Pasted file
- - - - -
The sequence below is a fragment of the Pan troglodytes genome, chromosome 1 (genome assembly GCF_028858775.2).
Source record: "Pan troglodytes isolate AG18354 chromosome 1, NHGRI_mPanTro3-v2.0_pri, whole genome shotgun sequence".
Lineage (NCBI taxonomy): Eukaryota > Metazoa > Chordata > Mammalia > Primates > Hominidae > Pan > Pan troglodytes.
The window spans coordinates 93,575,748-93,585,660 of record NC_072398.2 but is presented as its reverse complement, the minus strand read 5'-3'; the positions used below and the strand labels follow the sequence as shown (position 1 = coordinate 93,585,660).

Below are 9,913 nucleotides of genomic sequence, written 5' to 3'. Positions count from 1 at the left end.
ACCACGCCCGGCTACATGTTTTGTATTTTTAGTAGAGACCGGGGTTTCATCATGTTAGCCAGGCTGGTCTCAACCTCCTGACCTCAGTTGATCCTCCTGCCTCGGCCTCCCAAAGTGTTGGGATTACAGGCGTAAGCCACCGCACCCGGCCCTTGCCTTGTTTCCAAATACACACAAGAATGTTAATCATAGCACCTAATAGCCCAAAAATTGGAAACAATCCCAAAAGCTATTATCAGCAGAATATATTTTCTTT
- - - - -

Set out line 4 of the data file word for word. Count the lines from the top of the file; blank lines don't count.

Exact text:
The window spans coordinates 93,575,748-93,585,660 of record NC_072398.2 but is presented as its reverse complement, the minus strand read 5'-3'; the positions used below and the strand labels follow the sequence as shown (position 1 = coordinate 93,585,660).